model (for example, if the state mandates that students from many different qualification
levels be admitted) increasing completion rates may be a high priority. Here, one
size does not fit all, and universities should avoid introducing counterproductive
incentives for funding.
State University (GSU) provides a dramatic example of organizational efficiency:
by creating and implementing a new academic tracking program to improve student
outcomes, GSU’s six-year graduation rate has increased from 32 percent in
2003 to 51 percent in 2014 (with no disparities along racial or ethnic lines).25 During
the same period, GSU has made a concerted effort to increase enrollment for traditionally
underserved students. Remarkably, the share of its students who are eligible for
federal Pell Grants nearly doubled, from 31 percent in 2003 to 58 percent in 2013.
In this instance, investing in learning analytics and new technologies to improve
student learning outcomes paid off with enormous dividends without appreciably increasing
the budget. This model is being replicated at other institutions.26
Institution-Based Financial Aid
In light of decreasing state investment and increasing tuition, many public research
universities have significantly increased their financial aid budgets to maintain
access to students from all income levels. As a result, at some public research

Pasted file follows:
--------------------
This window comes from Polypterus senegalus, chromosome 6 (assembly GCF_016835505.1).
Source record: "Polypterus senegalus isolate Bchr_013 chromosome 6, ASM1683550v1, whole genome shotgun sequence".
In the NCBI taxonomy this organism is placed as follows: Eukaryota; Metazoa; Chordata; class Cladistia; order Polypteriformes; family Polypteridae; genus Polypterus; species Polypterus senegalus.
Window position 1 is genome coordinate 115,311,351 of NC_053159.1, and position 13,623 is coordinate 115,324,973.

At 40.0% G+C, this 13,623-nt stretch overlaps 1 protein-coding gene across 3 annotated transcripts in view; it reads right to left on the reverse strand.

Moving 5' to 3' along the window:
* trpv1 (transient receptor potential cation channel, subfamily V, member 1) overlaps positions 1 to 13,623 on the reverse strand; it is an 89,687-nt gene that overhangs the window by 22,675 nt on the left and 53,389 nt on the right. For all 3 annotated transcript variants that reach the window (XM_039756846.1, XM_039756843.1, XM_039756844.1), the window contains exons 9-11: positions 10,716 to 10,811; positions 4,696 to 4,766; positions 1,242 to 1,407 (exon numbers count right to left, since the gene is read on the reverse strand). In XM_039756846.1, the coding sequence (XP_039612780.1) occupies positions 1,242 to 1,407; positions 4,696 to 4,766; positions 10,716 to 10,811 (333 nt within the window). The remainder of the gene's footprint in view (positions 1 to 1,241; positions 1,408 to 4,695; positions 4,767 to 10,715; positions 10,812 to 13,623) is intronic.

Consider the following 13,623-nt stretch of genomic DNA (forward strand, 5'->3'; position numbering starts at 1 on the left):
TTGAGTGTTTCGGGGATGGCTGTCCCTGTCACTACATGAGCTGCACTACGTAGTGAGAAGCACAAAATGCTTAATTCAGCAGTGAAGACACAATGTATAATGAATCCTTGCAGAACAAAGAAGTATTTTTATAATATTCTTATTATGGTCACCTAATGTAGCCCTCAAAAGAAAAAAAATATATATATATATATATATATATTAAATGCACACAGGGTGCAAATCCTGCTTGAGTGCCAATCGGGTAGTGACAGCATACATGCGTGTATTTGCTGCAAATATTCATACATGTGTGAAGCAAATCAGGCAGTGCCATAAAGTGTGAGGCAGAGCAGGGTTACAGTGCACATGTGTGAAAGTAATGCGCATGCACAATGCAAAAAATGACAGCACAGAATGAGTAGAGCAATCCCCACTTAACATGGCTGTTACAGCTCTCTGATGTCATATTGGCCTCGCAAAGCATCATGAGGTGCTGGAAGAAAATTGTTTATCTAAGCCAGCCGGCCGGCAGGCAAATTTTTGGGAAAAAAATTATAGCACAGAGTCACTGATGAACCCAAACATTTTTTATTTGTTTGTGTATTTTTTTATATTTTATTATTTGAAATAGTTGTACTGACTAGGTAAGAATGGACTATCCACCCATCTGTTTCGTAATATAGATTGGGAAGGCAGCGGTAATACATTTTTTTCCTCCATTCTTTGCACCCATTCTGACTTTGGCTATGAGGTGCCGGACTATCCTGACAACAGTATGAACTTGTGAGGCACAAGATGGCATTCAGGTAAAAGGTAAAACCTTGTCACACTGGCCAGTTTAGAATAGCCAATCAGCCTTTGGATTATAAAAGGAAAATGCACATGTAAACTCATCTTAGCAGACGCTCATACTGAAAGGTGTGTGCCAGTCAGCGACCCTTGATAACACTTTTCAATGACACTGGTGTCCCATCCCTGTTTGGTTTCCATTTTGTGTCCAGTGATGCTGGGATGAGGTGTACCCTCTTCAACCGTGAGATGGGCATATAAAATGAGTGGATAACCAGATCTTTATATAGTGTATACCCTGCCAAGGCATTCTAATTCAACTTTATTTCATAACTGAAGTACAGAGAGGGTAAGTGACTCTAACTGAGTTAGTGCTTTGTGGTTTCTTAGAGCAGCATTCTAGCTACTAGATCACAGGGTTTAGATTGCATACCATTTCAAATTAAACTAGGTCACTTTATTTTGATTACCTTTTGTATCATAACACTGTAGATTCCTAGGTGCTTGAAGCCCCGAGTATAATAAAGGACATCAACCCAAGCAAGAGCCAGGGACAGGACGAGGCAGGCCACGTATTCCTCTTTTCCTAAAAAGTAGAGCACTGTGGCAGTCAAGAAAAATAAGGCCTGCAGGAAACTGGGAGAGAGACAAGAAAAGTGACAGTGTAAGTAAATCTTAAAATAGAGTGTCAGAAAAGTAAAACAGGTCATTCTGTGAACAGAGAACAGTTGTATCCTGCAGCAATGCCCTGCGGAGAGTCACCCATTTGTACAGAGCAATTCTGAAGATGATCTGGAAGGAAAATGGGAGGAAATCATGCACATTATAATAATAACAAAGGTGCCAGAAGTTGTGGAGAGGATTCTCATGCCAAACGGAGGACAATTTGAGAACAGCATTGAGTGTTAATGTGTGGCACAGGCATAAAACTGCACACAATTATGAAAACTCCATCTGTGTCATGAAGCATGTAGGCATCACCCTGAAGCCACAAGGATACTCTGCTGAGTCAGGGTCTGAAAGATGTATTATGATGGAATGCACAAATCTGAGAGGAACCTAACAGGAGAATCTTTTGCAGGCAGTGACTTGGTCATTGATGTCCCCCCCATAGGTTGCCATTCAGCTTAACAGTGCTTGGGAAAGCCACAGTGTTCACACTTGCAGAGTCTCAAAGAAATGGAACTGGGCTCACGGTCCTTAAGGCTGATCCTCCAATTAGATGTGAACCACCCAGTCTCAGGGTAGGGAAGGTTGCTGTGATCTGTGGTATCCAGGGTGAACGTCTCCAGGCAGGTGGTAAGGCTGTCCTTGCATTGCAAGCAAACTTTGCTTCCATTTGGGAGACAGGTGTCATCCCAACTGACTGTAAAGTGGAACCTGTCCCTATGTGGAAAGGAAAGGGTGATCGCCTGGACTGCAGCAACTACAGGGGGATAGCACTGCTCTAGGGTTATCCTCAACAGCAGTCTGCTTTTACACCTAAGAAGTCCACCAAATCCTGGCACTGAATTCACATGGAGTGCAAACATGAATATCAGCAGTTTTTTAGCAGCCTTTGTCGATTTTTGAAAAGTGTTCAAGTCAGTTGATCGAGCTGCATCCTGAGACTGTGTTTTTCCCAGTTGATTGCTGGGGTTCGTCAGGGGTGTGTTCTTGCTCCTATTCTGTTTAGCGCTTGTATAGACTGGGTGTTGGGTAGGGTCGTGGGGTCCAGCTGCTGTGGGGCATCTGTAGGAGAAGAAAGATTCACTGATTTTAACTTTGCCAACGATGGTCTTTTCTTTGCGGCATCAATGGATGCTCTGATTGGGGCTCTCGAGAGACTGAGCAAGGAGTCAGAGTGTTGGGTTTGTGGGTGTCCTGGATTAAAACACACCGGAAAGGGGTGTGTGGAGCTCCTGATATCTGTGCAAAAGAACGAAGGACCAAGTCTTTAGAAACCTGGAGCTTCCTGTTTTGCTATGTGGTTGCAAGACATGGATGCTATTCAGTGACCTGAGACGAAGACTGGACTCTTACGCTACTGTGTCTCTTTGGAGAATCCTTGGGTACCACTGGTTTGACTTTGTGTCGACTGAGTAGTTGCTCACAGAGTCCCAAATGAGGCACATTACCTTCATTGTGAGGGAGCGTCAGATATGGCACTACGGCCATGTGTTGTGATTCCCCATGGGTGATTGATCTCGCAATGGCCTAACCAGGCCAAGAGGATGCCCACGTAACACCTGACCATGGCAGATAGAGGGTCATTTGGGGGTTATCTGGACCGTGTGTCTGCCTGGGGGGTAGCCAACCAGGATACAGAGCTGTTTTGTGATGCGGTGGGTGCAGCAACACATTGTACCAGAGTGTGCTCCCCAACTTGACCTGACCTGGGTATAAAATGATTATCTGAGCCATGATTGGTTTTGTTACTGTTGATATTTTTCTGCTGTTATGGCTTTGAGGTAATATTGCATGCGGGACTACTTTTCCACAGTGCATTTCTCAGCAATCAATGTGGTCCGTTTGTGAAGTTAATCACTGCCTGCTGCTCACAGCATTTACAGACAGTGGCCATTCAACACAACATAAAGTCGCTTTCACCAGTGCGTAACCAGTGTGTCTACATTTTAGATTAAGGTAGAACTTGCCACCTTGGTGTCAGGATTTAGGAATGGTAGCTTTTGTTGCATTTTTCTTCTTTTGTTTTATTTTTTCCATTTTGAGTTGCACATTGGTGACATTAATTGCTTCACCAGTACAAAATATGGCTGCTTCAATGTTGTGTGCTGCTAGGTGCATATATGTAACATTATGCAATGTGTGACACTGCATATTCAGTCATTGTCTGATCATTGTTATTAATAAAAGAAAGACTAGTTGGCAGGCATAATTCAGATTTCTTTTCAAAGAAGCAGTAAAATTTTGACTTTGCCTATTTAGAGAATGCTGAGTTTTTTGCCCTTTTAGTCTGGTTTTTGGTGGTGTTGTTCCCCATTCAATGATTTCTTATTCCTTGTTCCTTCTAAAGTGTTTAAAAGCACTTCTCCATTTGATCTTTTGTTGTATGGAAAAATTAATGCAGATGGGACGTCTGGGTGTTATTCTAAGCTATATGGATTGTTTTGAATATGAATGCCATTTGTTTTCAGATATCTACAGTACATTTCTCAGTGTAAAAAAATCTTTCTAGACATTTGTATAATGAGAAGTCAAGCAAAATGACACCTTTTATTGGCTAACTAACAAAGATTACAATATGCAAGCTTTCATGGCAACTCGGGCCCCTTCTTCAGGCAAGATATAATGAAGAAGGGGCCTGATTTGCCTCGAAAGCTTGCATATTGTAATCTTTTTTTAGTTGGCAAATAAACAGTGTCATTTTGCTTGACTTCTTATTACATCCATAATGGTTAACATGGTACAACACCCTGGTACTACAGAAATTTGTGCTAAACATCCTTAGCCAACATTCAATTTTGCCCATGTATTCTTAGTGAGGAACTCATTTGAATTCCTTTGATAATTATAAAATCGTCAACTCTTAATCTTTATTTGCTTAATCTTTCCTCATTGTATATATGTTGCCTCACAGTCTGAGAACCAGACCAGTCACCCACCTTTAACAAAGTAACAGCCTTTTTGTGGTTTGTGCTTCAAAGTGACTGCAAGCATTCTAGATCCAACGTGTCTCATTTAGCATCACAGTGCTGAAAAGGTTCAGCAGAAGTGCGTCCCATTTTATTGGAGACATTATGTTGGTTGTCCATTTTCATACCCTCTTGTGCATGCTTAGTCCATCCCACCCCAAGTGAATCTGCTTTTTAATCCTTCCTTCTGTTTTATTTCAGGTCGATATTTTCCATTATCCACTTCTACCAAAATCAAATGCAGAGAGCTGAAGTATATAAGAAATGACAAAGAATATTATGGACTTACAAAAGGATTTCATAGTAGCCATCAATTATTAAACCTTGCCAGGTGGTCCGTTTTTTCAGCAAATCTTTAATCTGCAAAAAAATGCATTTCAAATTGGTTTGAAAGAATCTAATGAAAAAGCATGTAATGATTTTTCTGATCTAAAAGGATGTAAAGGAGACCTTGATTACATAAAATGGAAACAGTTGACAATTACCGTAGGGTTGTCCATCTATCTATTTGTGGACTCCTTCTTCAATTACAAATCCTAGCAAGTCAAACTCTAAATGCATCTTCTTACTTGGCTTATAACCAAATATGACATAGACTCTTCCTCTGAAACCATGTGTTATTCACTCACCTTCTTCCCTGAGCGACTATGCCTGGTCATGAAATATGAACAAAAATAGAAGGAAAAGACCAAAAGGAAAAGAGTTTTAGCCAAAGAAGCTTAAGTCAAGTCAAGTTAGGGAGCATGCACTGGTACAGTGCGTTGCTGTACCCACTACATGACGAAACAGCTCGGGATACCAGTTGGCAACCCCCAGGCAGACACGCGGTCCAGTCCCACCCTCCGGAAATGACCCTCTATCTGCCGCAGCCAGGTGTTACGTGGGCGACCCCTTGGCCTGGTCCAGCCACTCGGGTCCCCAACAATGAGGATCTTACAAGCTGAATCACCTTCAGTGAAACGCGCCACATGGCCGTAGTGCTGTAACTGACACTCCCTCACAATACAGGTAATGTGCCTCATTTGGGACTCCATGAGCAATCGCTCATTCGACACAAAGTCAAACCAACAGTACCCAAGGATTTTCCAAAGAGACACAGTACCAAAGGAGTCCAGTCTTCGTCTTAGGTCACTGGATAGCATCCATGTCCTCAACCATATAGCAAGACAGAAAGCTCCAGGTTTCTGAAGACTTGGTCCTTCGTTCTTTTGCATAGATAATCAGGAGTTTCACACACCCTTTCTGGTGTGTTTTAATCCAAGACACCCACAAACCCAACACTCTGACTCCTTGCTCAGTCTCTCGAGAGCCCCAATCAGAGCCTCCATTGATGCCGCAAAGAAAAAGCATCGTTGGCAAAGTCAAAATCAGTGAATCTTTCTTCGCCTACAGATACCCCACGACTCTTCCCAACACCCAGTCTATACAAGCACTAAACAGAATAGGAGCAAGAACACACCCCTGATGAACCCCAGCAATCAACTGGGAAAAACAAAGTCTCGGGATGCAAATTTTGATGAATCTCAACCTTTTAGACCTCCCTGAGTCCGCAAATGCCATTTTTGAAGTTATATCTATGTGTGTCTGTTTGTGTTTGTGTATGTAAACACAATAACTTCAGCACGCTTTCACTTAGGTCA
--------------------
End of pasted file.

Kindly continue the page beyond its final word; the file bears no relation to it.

universities, financial aid is now the largest expenditure after instruction. Financial
aid that comes directly from the institution—as opposed to the state, federal
government, or a private entity—is often funded by a combination of tuition,
fees, endowment funds, and the operating budget.
aid can be used to achieve many different institutional goals, such as meeting student
financial need, attracting more high-ability students, and enrolling a more diverse
student body. It should be noted that while a number of students receive financial
aid, many do not. Full-paying students are critical to the bottom line, and allow
institutions to enroll students from all socioeconomic backgrounds.
In 2012, the majority (70 percent) of first-time, full-time, in-state students at
public research universities received a grant or scholarship, with an average award
Grant aid from all colleges and universities in the form of discounts to their students
grew $23 billion between AY2003 and AY2013, with the most rapid growth in the second
half of the decade.29
Between 2009 and 2011 alone, the percentage of tuition and fee ”sticker price“
that is covered by the average institutional grant per FTE student at public colleges
and universities increased by about 10 percent.30 At public colleges and universities, the
percentage of institutional grant aid meeting undergraduate financial need increased
from 29 percent in AY2000 to an estimated 48 percent in AY2013.31 The majority of grants
are need-based, with a smaller percentage going to merit and athletic grants and
Public research universities are striving to offset decreases in state funding and